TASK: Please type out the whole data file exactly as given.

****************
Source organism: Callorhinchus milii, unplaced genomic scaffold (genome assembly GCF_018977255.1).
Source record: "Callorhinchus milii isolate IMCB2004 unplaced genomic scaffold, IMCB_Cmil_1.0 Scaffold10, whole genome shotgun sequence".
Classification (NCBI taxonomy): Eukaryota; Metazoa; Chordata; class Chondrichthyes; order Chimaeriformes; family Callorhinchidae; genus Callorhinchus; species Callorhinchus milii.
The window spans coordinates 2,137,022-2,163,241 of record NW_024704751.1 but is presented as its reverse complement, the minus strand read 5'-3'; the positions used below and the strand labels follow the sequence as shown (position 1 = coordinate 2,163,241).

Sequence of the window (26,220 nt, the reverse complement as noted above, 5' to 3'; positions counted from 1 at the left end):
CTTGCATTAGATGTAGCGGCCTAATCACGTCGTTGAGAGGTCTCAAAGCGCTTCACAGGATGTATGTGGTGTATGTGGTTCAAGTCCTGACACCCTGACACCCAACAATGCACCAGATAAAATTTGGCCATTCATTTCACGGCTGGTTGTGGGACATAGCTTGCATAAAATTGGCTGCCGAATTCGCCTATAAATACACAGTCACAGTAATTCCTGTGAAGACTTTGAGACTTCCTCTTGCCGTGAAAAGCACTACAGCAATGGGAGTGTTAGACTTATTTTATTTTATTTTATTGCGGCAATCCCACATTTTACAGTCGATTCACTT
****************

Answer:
Source organism: Callorhinchus milii, unplaced genomic scaffold (genome assembly GCF_018977255.1).
Source record: "Callorhinchus milii isolate IMCB2004 unplaced genomic scaffold, IMCB_Cmil_1.0 Scaffold10, whole genome shotgun sequence".
Classification (NCBI taxonomy): Eukaryota; Metazoa; Chordata; class Chondrichthyes; order Chimaeriformes; family Callorhinchidae; genus Callorhinchus; species Callorhinchus milii.
The window spans coordinates 2,137,022-2,163,241 of record NW_024704751.1 but is presented as its reverse complement, the minus strand read 5'-3'; the positions used below and the strand labels follow the sequence as shown (position 1 = coordinate 2,163,241).

Sequence of the window (26,220 nt, the reverse complement as noted above, 5' to 3'; positions counted from 1 at the left end):
CTTGCATTAGATGTAGCGGCCTAATCACGTCGTTGAGAGGTCTCAAAGCGCTTCACAGGATGTATGTGGTGTATGTGGTTCAAGTCCTGACACCCTGACACCCAACAATGCACCAGATAAAATTTGGCCATTCATTTCACGGCTGGTTGTGGGACATAGCTTGCATAAAATTGGCTGCCGAATTCGCCTATAAATACACAGTCACAGTAATTCCTGTGAAGACTTTGAGACTTCCTCTTGCCGTGAAAAGCACTACAGCAATGGGAGTGTTAGACTTATTTTATTTTATTTTATTGCGGCAATCCCACATTTTACAGTCGATTCACTT